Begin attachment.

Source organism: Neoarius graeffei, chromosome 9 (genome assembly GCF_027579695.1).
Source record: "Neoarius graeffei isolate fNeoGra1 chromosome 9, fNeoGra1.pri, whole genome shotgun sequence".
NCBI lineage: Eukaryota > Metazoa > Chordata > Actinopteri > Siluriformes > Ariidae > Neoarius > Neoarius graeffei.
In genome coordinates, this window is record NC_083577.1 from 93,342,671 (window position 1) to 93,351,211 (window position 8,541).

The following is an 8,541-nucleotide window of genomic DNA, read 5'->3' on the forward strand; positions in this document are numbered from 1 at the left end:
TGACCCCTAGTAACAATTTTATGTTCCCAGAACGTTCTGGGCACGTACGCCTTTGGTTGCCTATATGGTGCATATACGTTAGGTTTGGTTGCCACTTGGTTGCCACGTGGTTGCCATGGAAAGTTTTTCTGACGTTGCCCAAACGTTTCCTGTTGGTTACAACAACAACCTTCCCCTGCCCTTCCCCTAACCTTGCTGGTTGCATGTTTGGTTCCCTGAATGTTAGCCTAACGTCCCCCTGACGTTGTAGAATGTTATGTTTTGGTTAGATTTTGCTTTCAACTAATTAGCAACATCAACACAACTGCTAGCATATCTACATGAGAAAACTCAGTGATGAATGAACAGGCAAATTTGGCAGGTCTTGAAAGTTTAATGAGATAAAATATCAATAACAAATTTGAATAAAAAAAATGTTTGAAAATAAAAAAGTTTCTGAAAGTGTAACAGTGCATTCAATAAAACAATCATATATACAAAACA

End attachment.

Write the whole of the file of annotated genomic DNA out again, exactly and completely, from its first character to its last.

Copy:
Source organism: Neoarius graeffei, chromosome 9 (genome assembly GCF_027579695.1).
Source record: "Neoarius graeffei isolate fNeoGra1 chromosome 9, fNeoGra1.pri, whole genome shotgun sequence".
NCBI lineage: Eukaryota > Metazoa > Chordata > Actinopteri > Siluriformes > Ariidae > Neoarius > Neoarius graeffei.
In genome coordinates, this window is record NC_083577.1 from 93,342,671 (window position 1) to 93,351,211 (window position 8,541).

The following is an 8,541-nucleotide window of genomic DNA, read 5'->3' on the forward strand; positions in this document are numbered from 1 at the left end:
TGACCCCTAGTAACAATTTTATGTTCCCAGAACGTTCTGGGCACGTACGCCTTTGGTTGCCTATATGGTGCATATACGTTAGGTTTGGTTGCCACTTGGTTGCCACGTGGTTGCCATGGAAAGTTTTTCTGACGTTGCCCAAACGTTTCCTGTTGGTTACAACAACAACCTTCCCCTGCCCTTCCCCTAACCTTGCTGGTTGCATGTTTGGTTCCCTGAATGTTAGCCTAACGTCCCCCTGACGTTGTAGAATGTTATGTTTTGGTTAGATTTTGCTTTCAACTAATTAGCAACATCAACACAACTGCTAGCATATCTACATGAGAAAACTCAGTGATGAATGAACAGGCAAATTTGGCAGGTCTTGAAAGTTTAATGAGATAAAATATCAATAACAAATTTGAATAAAAAAAATGTTTGAAAATAAAAAAGTTTCTGAAAGTGTAACAGTGCATTCAATAAAACAATCATATATACAAAACA